Individuals concerned with developing comprehension and production of multi-word utterances in conceptually delayed children have sought to design variables believed to play a role in language learning. One such variable is level of linguistic input. The purpose of this study was to determine whether conceptually delayed children functioning at linguistic Stage I (Brown, 1973) exhibit differential levels of comprehension as a function of the linguistic complexity of the stimulus utterance. Conceptually delayed preschoolers at early and late State I were asked to respond to commands expressed in simple, complete adult forms and in incomplete, telegraphic child forms. Results indicated that late Stage I children were superior to early stage I children in comprehension of all forms. No significant differences as a function of complexity were noted for either group of children.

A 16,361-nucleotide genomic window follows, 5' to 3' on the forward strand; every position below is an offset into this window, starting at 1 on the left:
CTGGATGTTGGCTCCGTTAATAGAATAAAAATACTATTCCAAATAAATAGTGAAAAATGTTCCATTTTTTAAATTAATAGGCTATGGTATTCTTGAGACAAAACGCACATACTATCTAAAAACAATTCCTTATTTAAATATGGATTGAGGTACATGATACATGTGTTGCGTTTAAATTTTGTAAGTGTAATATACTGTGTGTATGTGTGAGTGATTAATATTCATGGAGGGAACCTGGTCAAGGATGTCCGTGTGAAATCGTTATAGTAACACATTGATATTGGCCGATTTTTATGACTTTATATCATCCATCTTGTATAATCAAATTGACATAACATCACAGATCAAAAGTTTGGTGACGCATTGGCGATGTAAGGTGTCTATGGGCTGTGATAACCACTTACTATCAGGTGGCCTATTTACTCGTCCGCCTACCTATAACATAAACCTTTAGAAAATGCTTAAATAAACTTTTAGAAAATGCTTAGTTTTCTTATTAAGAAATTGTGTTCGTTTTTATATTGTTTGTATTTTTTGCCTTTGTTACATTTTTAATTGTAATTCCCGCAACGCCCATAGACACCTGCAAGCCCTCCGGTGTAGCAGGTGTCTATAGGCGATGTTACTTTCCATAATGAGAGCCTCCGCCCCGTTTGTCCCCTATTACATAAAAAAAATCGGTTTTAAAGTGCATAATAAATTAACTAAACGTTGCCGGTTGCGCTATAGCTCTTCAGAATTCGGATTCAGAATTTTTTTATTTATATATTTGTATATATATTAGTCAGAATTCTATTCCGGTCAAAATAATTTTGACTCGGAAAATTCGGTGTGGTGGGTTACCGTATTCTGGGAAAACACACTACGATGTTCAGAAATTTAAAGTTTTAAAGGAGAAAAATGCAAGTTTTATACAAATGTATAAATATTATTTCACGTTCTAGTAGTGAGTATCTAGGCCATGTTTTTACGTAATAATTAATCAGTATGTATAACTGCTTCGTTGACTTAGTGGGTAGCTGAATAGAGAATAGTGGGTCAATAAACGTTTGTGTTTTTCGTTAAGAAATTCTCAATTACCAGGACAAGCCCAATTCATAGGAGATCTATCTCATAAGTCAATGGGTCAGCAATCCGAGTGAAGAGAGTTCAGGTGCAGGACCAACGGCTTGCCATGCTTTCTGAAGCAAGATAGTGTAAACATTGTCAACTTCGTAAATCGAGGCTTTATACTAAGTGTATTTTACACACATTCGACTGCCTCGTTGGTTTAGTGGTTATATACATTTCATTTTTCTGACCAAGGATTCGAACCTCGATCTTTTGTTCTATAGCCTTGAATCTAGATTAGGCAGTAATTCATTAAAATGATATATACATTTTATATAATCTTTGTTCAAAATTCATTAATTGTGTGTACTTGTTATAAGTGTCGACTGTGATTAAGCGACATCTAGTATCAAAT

|Number of pages||11|
|Journal||Communication Disorders Quarterly|
|State||Published - May 1985|
Copyright 2016 Elsevier B.V., All rights reserved.
ASJC Scopus subject areas
- Linguistics and Language
- Speech and Hearing